Are you ready for some regulatory jargon? We’ve untangled all of it for you and picked out the updates you need to know about proposed changes to Cal/OSHA’s COVID-19 Prevention Emergency Temporary Standard (ETS). The pandemic-era rule, which was first adopted in November 2020 and applies to most workers in California, is slated to expire at the end of this year. To replace it, Cal/OSHA is proposing a temporary non-emergency rule that would go into effect for two years beginning January 1, 2023.
There would no opportunity for reevaluation during the two-year window, which makes it even more critical for business leaders to ensure Cal/OSHA gets it right.
The agency’s Standards Board held a public hearing yesterday on the proposed rule. There are several key differences from the current rule that make it easier for employers to operate in a post-pandemic world.
- Employers would no longer be required to provide exclusion pay to employees who are excluded from the workplace due to COVID-19.
- Employers would no longer be required to conduct temperature checks.
- COVID-19 would be classified as a workplace hazard that employers should address through their written Injury & Illness Prevention Plan (IIPP), allowing employers greater flexibility in how their written documents address COVID-19.
- Employers would be required to notify close contacts about a COVID-19 case in the workplace “as soon as possible” instead of the current standard (within one business day).
- Definitions of “close contact” used by the U.S. Centers for Disease Control and Prevention (CDC), California Department of Public Health (CDPH), and Cal/OSHA would be brought into alignment.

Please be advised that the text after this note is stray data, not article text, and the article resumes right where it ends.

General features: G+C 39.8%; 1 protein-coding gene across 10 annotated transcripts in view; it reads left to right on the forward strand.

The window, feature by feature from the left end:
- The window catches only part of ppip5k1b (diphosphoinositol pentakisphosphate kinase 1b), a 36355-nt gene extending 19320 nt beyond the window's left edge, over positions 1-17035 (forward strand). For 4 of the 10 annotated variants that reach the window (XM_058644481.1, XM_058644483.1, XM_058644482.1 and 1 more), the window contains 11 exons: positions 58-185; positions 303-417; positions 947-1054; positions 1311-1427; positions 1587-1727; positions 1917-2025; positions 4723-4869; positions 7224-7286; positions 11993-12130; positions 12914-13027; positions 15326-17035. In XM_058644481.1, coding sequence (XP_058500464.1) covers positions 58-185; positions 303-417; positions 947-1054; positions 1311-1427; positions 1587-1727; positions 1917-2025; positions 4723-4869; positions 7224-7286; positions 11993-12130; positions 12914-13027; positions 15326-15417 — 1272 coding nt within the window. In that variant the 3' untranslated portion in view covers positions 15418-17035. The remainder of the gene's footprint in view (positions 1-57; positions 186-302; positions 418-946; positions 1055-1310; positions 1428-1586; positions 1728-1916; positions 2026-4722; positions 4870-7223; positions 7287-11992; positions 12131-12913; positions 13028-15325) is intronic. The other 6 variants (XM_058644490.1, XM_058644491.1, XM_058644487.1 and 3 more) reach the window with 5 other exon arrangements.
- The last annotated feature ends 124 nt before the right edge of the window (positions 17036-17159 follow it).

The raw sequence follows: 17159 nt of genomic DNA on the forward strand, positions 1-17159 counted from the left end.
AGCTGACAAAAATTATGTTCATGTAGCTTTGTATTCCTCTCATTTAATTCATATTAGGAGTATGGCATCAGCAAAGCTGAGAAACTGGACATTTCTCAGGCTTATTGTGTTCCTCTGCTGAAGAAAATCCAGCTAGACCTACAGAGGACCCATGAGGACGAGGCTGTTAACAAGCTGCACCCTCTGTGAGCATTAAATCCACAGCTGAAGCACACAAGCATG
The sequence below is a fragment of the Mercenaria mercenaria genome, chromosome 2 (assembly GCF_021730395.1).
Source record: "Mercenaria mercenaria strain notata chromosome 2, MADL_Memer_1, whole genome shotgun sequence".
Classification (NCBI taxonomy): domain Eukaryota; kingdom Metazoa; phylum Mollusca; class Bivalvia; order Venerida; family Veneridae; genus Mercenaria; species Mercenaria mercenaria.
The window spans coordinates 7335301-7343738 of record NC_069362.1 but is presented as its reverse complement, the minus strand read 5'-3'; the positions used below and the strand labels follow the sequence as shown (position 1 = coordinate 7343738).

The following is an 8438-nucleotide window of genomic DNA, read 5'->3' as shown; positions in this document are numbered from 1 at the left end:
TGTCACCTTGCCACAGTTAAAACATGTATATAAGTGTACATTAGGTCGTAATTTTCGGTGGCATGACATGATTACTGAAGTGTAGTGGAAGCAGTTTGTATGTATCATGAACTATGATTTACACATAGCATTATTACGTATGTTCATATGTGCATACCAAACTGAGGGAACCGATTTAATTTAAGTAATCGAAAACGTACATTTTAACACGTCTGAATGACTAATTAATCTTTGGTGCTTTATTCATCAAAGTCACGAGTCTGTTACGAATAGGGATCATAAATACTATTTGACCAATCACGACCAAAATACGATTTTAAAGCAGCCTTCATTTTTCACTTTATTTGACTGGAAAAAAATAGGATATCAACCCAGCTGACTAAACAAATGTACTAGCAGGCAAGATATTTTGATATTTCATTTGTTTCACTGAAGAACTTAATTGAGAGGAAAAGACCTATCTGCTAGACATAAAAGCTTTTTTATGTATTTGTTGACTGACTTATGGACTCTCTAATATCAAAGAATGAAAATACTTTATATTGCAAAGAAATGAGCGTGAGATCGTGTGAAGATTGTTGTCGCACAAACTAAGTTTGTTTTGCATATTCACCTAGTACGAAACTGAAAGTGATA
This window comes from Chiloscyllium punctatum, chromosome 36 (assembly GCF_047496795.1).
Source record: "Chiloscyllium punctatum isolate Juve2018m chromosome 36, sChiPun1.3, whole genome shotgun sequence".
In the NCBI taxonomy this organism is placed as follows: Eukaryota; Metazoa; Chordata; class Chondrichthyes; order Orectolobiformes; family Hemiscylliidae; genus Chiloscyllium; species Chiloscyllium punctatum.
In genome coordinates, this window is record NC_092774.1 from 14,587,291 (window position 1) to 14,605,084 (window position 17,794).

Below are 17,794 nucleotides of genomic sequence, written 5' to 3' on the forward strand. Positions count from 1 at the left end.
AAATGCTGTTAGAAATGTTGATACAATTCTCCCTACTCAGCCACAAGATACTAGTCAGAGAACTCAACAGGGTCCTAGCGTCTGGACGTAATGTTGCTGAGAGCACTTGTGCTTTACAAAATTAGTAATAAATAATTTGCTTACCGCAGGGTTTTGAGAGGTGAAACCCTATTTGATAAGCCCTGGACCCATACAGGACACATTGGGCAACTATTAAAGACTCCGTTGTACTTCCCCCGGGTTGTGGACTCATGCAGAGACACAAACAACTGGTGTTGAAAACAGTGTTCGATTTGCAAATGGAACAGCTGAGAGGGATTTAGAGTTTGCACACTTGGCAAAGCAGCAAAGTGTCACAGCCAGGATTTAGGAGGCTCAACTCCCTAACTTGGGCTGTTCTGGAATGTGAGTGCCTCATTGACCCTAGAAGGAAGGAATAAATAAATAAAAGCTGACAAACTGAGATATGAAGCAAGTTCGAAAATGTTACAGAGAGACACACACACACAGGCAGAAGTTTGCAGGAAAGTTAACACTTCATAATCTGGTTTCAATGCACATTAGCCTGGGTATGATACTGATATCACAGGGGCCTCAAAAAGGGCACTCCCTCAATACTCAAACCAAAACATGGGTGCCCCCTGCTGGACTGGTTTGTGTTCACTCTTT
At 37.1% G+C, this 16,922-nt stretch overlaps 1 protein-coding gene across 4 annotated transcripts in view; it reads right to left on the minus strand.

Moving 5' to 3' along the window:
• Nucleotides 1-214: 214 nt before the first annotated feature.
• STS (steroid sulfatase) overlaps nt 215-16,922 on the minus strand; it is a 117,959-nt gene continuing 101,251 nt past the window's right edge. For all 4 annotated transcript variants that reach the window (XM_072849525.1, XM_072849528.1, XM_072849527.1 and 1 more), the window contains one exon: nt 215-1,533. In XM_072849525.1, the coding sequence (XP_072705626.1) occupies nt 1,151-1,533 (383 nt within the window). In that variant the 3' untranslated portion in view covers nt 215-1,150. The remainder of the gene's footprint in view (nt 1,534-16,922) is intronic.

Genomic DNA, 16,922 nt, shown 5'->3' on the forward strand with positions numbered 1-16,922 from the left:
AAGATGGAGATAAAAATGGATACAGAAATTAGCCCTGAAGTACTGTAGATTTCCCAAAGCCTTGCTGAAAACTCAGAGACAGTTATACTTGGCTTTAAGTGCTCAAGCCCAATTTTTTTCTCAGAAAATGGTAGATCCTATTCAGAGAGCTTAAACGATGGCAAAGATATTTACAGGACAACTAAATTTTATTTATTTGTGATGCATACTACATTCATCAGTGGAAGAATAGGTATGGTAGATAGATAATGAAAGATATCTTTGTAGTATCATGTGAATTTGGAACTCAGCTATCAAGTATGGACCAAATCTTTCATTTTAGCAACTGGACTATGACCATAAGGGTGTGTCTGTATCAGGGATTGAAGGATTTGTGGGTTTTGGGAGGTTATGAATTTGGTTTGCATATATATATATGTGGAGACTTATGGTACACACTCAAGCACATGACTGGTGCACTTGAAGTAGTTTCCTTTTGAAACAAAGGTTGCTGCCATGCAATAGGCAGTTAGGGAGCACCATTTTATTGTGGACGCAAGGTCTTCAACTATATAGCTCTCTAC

Certain requirements and definitions relating to COVID-19 outbreaks would remain in place under the proposed non-emergency rule. Outbreaks would still be defined as 3 or more COVID-19 cases among employees during any 14-day period. Testing would still have to be made available to employees at no cost when an outbreak occurs, and then weekly until the outbreak ends.
We want to thank BizFed leaders in attendance at yesterday’s hearing who stepped up to raise important business community concerns.
- Contact tracing has been show to NOT be effective in preventing COVID-19 infection, and is costly and time consuming.
- Sharing air space makes someone a “close contact” under Cal/OSHA’s current COVID-19 rules. This is a vague blanket definition that shouldn’t be applied the same way to workspaces of vastly different sizes (i.e. a 3-person office vs. a 3,000-person warehouse).
- The two-year sunset period should be reevaluated at 6-month intervals.
Yesterday also marked the end of the 45-day public comment period on the proposed rule. We anticipate a Cal/OSHA vote to adopt the rule on December 15. We’ll keep you updated in the coming weeks. Please contact BizFed Policy Manager Denise Kniter at email@example.com if you have any questions.